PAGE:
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Saturday, February 24, 2024

Security Footage Shows Pledge of Allegiance Lawsuit Based on False Accusations

Videos from the hallway shows the teacher touched Barnwell's shoulder to get her attention but didn't push her.

(Headline USA) A South Carolina school district said a ninth grader walking in a hallway was stopped during a moment of silence and not the Pledge of Allegiance, as the student had said in a lawsuit filed last month.

Marissa Barnwell said she was pushed against the wall by a teacher at River Bluff High School when she didn’t stop to recite the pledge as she walked to class in November, according to her family’s lawsuit.

A lawyer for Lexington School District 1 said videos from the hallway shows the teacher touched Barnwell’s shoulder to get her attention but didn’t push her.

It also shows the confrontation didn’t take place until after the end of the Pledge of Allegiance — which state law says students can refuse to recite if they are not disruptive — and the start of a moment of silence.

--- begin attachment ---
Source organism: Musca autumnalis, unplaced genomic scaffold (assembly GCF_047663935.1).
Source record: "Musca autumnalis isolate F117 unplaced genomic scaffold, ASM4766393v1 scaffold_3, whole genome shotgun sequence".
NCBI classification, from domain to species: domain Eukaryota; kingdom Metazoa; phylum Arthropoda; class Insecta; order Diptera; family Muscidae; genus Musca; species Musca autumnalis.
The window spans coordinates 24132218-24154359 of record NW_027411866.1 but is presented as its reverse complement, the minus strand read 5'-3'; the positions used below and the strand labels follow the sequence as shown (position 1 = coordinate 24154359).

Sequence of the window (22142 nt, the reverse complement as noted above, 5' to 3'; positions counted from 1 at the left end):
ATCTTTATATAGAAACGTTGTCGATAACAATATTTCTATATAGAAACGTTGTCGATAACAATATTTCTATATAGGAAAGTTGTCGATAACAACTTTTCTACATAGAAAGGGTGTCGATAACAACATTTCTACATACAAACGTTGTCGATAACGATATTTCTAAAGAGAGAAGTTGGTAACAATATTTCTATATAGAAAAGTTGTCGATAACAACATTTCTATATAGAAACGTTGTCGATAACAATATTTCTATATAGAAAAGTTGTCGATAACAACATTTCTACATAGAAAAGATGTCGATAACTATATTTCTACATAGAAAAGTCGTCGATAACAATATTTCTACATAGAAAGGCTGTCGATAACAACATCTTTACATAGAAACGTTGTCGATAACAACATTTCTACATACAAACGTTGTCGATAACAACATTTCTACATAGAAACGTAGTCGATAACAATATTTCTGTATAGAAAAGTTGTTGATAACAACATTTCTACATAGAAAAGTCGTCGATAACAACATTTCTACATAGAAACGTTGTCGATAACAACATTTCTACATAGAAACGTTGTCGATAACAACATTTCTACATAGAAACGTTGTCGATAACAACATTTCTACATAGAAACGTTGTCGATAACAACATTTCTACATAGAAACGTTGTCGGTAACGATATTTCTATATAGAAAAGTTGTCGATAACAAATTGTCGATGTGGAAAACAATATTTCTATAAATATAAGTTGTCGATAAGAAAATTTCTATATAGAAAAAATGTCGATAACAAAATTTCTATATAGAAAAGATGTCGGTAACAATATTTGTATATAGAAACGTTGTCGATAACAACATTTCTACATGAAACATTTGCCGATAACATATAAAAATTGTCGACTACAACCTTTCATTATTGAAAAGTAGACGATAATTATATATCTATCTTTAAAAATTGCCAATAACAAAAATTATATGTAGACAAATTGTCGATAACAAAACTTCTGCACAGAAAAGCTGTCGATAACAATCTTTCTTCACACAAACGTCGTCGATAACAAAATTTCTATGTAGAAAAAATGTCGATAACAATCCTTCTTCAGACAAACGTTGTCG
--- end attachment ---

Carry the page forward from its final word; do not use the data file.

Barnwell was not silent, arguing with the teacher until she walked away, the district said.

“There would be no prohibition on the school requiring students to stop doing whatever they are doing, including walking down the hall, and to remain silent during the moment of silence,” school district attorney David Lyon wrote.

Barnwell told reporters this month she was humiliated and feared she was in trouble.

“I was completely and utterly disrespected,” the 15-year-old said. “No one has apologized, no one has acknowledged my hurt.”

The district said while the principal did discuss the incident with her, a full investigation determined neither she nor the teacher should face discipline.

The district said it reviewed all footage from the hallway and not just the clip released by the student’s parents. The family’s attorney and parents were also shown all videos.

Police also did their own investigation and did not file charges.

Along with the teacher, the teen’s family is suing the principal, school district and state education officials, saying they violated the student’s civil rights and her First Amendment rights to both free speech or not to speak at all.

Adapted from reporting by the Associated Press

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